By Mark Lee
Northwest Asian Weekly
Editor’s note: This is the launch of a new monthly Northwest Asian Weekly opinion column by Mark Lee. Each month, Lee will raise topical questions and discuss issues that may be relevant to our readers. Note that, in writing for the NWAW, Lee is not representing the viewpoints of any organization. His columns comprise his own personal opinions.
In a recent poll, Susan Hutchison was shown to be the frontrunner in the race for King County executive. The King County executive is the chief executive officer of the county, supervising administrative offices and executive departments, established by the King County charter or created by the county council. He or she will also be the chief peace officer of the county.
In other words, this position holds a lot of power.
It can also be a stepping stone to higher profile offices, such as how Gary Locke moved on to become the governor and now hold a post in the Obama administration.
Hutchison was a former newscaster at KIRO. She was replaced by Kristy Lee (who is no longer at KIRO). In 2003, Hutchison’s attorney filed a lawsuit against KIRO and other defendants that included claims of race, age, and gender discrimination.
In the lawsuit, the complaint made specific reference to the fact that her replacement was younger and an Asian female. Part of the actual language of the complaint reads, “[KIRO, Inc.] replaced the plaintiff from the prime news anchor spots with an Asian female who is substantially younger than the plaintiff. This Asian female has considerably less experience than the plaintiff and is not nearly as qualified.”
Hutchison was claiming that, as a white female being replaced by an Asian female, it was an act of racial discrimination. This complaint raises several questions about Hutchison’s attitude toward Asians.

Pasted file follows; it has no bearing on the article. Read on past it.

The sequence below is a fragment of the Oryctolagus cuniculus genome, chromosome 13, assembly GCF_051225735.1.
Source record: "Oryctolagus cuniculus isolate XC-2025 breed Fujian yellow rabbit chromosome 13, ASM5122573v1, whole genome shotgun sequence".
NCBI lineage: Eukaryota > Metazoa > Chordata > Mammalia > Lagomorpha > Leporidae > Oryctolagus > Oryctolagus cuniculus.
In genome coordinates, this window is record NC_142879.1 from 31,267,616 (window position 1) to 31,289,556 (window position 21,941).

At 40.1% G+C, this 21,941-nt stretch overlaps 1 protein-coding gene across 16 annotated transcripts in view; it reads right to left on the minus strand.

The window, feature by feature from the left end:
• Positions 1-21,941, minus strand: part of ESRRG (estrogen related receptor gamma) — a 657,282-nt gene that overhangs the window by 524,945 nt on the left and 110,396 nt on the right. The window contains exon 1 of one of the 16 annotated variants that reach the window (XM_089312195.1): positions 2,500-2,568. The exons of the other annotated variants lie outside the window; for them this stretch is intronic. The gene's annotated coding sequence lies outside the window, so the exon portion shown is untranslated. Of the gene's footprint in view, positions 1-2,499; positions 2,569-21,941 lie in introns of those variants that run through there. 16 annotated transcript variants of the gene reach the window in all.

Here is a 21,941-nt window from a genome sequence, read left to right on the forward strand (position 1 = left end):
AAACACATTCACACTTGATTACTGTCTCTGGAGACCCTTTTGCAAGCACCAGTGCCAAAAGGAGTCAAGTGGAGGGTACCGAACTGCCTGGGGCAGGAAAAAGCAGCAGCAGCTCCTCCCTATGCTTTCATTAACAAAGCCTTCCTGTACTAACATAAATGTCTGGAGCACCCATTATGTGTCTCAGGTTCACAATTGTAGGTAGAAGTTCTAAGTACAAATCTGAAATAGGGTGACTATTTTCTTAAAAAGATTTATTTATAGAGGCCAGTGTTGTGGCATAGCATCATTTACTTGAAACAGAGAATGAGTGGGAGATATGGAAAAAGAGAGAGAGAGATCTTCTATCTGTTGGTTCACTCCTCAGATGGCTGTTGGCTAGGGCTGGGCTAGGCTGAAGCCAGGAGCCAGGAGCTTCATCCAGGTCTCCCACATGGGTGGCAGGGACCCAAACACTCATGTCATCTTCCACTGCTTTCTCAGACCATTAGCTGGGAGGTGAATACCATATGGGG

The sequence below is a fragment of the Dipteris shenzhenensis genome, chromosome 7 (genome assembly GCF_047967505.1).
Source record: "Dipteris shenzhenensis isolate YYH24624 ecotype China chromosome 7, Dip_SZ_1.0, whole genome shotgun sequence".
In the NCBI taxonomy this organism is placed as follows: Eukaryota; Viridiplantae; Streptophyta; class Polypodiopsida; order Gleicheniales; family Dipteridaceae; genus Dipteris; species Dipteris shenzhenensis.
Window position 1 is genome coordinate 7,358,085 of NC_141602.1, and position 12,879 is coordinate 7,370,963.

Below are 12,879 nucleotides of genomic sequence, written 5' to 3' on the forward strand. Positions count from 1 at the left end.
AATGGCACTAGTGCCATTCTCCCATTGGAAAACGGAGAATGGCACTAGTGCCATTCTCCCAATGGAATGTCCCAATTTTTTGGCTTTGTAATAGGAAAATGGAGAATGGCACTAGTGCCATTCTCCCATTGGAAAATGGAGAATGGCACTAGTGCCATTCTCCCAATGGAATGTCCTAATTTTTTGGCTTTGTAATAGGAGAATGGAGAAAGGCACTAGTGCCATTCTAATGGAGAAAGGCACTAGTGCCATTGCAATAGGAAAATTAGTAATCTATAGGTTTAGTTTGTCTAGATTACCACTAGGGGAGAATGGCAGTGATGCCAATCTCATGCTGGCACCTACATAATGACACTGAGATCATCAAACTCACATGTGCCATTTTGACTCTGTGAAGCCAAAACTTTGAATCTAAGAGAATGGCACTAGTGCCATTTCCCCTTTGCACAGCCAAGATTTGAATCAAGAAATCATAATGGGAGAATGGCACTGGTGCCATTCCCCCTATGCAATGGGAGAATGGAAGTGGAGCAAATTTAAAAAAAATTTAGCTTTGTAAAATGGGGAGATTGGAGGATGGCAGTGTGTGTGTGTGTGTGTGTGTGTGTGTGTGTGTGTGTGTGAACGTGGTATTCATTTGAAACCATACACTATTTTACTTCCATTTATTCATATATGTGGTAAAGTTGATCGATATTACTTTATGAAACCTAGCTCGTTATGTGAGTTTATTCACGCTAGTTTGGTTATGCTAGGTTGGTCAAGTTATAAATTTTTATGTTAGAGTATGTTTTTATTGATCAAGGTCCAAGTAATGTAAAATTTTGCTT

The first question is whether there was any evidence to support Hutchison’s racial discrimination claim.
The complaint claimed that Hutchison was better qualified than her replacement.
If that’s the main concern, why wasn’t it simply an issue of age discrimination? What does race have to do with anything? Was there any evidence of racial discrimination other than the mere fact that Lee was Asian?
Was age discrimination more likely a motivating factor in any discriminatory intent?
If there was little evidence that Hutchison was discriminated against racially, then why was the claim made? Was it because she resented Asians?
Specific details about what happened behind the scenes at KIRO are not easy to obtain. The court records contain more than 500 pages of sealed documents.
Sealed documents cannot be viewed by the general public without a court order. Most of these documents are materials submitted by the defendants in an effort to dismiss the case in what is called a summary judgment proceeding. The parties signed an agreed order so that the documents would not be made public.
Some of the documents may support the defendants’ arguments about why they thought the case should be dismissed. Other documents are probably declarations from witnesses who could have likely had some factual details.
Perhaps this information could shed light on some of my questions. Howeverm at this point, they are not available to the general public.
To my knowledge, Hutchison has not previously held political office. However, being a former newscaster, she probably has more name recognition than the other
This factor alone can give her a considerable advantage over the other candidates.
The public should be able to have some insight into Hutchison’s background if she is going to be considered for political office.
The Stranger recently ran an article detailing various aspects of her support for Republican causes, which makes it appear that her political leanings are toward the right. Simply being right wing does not equate to being racist toward Asians.
However, in my opinion, when the complaint about hiring an Asian newscaster is considered, it raises the question about whether Hutchison adopts the belief among some right wing circles that whites are the victims of “reverse discrimination” or that minorities are taking jobs away from whites.
The purpose of this column is not to draw definitive conclusions but to point out that when a candidate runs for a major political office, it is fair to scrutinize her past actions and question what those actions could mean in regard to how she would perform as an elected official. ♦
Whether you agree or disagree with him, Mark Lee would be happy to receive your comments. His next column will be printed in June.
Lee can be reached at email@example.com.